It is mandatory that each operation investigate and identify the metrics that are necessary for them to be successful. Following are some of the standard metrics that form the basis for measuring success in many warehouses:
- Line items picked per hour (and per team or individual per hour)
- Shipping errors identified per day (and per team or individual per day)
- Product turns (annual)
- Service levels (includes product shipped on time and in the correct quantity)
- Freight recovered
- Inventory accuracy
- Return Material value recovered or lost
- Mean time to put away (from receipt on the dock)
- Mean time to start pick (from receipt of order)
This is not an all inclusive list. There are many other metrics that will be meaningful to specific operations. These numbers can also be merged with other data. For example, using sales data from the Customer Relationship Management side combined with service levels and error rates can yield information on customer satisfaction and the drivers behind movements in the other numbers.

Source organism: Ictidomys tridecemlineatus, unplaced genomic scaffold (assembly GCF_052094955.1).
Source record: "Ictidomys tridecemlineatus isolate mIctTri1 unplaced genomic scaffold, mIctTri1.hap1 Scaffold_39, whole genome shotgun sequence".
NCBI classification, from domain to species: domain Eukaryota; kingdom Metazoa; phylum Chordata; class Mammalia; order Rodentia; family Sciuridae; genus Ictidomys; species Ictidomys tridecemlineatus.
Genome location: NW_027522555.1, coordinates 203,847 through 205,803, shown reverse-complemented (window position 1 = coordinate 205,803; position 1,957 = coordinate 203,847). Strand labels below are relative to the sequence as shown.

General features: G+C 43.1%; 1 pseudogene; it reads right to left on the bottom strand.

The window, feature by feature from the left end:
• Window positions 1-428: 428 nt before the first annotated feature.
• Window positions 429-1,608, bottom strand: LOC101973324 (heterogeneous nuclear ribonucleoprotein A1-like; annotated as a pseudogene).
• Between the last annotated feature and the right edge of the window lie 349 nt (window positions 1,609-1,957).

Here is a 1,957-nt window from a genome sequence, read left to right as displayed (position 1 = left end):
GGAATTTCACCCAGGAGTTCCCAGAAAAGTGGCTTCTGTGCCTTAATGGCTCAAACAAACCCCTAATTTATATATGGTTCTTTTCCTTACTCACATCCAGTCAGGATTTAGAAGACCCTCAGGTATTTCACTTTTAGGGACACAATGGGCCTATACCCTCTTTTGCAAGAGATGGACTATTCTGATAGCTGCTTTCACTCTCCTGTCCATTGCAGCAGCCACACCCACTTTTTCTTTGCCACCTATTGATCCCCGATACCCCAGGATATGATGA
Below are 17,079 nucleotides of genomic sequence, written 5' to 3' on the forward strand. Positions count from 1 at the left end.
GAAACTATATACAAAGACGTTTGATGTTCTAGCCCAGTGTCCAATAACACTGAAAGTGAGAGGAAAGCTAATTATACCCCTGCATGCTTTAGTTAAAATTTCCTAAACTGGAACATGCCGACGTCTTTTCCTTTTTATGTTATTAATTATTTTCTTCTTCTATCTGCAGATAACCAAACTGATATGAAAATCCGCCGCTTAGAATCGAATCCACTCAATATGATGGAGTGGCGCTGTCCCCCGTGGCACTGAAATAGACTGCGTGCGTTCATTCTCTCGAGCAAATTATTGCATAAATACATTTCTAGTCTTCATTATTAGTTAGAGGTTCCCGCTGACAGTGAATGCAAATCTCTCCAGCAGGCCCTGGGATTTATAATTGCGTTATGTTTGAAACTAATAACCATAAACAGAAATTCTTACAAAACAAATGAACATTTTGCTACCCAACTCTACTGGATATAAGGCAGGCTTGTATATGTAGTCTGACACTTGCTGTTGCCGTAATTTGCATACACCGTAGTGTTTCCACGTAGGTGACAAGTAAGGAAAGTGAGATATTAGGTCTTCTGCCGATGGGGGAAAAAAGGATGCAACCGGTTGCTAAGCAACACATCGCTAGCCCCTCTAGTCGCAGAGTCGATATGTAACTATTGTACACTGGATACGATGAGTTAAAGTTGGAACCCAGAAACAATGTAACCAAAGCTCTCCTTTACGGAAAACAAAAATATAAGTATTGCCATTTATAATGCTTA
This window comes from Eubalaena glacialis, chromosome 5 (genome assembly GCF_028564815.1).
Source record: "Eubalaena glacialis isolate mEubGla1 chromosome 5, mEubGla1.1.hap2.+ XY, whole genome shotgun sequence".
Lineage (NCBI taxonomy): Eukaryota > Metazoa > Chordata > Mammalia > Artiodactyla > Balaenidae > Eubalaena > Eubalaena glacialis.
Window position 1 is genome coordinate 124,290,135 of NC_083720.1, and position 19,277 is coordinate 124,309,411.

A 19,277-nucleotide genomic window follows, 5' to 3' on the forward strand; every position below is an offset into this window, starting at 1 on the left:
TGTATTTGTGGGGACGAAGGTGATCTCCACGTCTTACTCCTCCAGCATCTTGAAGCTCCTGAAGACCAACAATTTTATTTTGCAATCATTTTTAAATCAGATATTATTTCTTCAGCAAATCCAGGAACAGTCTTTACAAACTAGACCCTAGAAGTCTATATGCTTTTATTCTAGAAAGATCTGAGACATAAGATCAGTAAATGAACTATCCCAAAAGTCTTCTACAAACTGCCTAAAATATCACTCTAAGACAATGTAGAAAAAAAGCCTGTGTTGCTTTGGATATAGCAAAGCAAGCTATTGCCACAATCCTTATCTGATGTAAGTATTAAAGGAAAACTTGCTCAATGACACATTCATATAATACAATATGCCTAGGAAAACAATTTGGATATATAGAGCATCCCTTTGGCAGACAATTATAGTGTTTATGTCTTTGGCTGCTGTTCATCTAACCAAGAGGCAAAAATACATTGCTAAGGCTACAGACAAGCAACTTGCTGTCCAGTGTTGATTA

Good metrics reported timely will provide management with tools to react faster to situations. Waiting for month end data is not valuable in a world moving at lightning speed. Monthly numbers are good for assessing blame. Daily, hourly or even real time results are used to catch and correct situations before they become problems.
A very basic example is using the capability to capture weights of all products being sold. It is then possible to estimate the weight of any “to be picked” package. By simply weighing the picked package and comparing that weight to the expected weight before it goes on a truck, you can capture about 90% of all shipping errors. You will not stop the shipment of a red unit as opposed to a blue one, but it is easy to stop the shipment where a case of product was picked instead of an individual item.
The next part of this article, coming in November, will cover the real cost of mistakes.
© Brown Smith Wallace Consulting Group 2010